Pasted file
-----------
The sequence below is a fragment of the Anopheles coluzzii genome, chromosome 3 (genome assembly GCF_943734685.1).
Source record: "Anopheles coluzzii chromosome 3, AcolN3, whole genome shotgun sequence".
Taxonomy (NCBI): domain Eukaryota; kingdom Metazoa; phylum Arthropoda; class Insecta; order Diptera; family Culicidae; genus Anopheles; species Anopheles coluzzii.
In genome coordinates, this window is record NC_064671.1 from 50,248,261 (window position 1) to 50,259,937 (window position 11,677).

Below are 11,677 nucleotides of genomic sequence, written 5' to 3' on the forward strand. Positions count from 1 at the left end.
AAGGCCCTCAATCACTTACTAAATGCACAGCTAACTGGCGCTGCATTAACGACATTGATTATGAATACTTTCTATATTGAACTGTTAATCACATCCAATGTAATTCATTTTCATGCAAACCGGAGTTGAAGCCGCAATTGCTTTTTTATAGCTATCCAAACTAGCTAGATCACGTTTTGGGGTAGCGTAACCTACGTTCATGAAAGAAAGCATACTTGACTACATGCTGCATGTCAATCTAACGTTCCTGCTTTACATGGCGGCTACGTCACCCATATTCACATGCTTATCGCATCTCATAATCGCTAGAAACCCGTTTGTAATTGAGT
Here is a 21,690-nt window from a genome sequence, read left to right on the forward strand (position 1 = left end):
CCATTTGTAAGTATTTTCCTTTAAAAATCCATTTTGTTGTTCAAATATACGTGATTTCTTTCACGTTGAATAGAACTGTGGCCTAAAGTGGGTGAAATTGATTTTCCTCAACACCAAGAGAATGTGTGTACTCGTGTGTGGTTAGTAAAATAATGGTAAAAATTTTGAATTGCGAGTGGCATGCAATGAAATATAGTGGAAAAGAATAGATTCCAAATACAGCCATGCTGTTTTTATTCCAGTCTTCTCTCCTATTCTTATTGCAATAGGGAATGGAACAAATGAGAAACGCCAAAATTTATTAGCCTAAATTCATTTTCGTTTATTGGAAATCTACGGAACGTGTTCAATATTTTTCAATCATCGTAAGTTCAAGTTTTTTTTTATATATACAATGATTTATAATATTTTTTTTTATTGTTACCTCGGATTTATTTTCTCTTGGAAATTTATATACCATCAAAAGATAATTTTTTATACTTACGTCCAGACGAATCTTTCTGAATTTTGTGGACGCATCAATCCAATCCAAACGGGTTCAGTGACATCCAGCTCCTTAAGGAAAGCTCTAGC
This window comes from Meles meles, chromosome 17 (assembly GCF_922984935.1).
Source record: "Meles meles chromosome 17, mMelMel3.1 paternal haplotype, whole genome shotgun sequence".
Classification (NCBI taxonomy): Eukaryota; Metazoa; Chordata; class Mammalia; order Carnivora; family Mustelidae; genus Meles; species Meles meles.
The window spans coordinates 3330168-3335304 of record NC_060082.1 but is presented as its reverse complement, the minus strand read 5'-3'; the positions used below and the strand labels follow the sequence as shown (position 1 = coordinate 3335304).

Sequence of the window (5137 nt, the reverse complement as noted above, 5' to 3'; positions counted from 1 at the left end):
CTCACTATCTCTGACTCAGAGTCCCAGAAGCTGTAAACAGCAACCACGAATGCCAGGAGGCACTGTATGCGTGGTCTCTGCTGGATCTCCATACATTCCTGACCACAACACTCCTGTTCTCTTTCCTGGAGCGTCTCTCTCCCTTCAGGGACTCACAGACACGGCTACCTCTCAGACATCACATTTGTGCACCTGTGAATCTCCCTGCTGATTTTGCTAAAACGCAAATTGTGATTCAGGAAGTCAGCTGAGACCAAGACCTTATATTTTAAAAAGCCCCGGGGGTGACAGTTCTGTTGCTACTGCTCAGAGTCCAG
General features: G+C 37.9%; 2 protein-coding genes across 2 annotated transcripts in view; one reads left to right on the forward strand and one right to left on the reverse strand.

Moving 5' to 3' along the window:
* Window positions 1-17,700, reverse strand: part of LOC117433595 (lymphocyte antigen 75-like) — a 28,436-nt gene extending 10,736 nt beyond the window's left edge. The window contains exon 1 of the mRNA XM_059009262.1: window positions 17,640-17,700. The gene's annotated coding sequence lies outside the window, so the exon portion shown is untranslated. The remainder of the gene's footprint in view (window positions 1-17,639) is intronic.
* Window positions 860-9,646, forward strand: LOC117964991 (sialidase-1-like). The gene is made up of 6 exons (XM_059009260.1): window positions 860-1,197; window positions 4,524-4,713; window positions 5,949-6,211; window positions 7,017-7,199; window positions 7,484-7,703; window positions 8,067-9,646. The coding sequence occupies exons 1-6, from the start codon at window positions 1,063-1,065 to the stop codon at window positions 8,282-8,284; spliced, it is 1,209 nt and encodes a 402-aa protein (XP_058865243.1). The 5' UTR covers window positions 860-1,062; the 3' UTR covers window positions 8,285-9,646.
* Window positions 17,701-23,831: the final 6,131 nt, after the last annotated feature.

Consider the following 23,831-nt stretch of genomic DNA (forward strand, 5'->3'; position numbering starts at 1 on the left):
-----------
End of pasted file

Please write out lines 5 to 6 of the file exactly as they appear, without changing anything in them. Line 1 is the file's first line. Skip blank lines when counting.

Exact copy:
Below are 11,677 nucleotides of genomic sequence, written 5' to 3' on the forward strand. Positions count from 1 at the left end.
AAGGCCCTCAATCACTTACTAAATGCACAGCTAACTGGCGCTGCATTAACGACATTGATTATGAATACTTTCTATATTGAACTGTTAATCACATCCAATGTAATTCATTTTCATGCAAACCGGAGTTGAAGCCGCAATTGCTTTTTTATAGCTATCCAAACTAGCTAGATCACGTTTTGGGGTAGCGTAACCTACGTTCATGAAAGAAAGCATACTTGACTACATGCTGCATGTCAATCTAACGTTCCTGCTTTACATGGCGGCTACGTCACCCATATTCACATGCTTATCGCATCTCATAATCGCTAGAAACCCGTTTGTAATTGAGT